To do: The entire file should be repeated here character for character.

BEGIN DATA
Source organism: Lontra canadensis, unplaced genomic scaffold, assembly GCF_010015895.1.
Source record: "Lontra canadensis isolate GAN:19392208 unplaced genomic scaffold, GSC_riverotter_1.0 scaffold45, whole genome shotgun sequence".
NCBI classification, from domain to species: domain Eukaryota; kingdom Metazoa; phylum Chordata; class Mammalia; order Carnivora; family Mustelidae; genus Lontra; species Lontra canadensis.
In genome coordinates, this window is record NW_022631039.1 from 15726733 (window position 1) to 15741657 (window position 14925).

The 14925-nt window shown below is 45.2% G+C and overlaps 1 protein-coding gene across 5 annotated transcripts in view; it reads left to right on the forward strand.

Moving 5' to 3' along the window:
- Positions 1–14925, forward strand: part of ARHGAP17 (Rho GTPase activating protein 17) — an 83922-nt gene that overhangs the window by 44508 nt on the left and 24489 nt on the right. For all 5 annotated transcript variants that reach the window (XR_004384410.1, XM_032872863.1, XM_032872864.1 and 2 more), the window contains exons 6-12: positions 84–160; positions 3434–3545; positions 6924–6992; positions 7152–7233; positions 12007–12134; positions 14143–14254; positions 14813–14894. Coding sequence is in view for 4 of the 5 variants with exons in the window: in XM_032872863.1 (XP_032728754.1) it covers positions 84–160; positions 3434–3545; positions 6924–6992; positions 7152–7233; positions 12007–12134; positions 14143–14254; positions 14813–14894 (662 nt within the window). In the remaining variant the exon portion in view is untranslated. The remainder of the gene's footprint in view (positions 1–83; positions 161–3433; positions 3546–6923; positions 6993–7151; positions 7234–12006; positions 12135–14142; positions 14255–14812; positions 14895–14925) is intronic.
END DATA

Source organism: Lontra canadensis, unplaced genomic scaffold, assembly GCF_010015895.1.
Source record: "Lontra canadensis isolate GAN:19392208 unplaced genomic scaffold, GSC_riverotter_1.0 scaffold45, whole genome shotgun sequence".
NCBI classification, from domain to species: domain Eukaryota; kingdom Metazoa; phylum Chordata; class Mammalia; order Carnivora; family Mustelidae; genus Lontra; species Lontra canadensis.
In genome coordinates, this window is record NW_022631039.1 from 15726733 (window position 1) to 15741657 (window position 14925).

The 14925-nt window shown below is 45.2% G+C and overlaps 1 protein-coding gene across 5 annotated transcripts in view; it reads left to right on the forward strand.

Moving 5' to 3' along the window:
- Positions 1–14925, forward strand: part of ARHGAP17 (Rho GTPase activating protein 17) — an 83922-nt gene that overhangs the window by 44508 nt on the left and 24489 nt on the right. For all 5 annotated transcript variants that reach the window (XR_004384410.1, XM_032872863.1, XM_032872864.1 and 2 more), the window contains exons 6-12: positions 84–160; positions 3434–3545; positions 6924–6992; positions 7152–7233; positions 12007–12134; positions 14143–14254; positions 14813–14894. Coding sequence is in view for 4 of the 5 variants with exons in the window: in XM_032872863.1 (XP_032728754.1) it covers positions 84–160; positions 3434–3545; positions 6924–6992; positions 7152–7233; positions 12007–12134; positions 14143–14254; positions 14813–14894 (662 nt within the window). In the remaining variant the exon portion in view is untranslated. The remainder of the gene's footprint in view (positions 1–83; positions 161–3433; positions 3546–6923; positions 6993–7151; positions 7234–12006; positions 12135–14142; positions 14255–14812; positions 14895–14925) is intronic.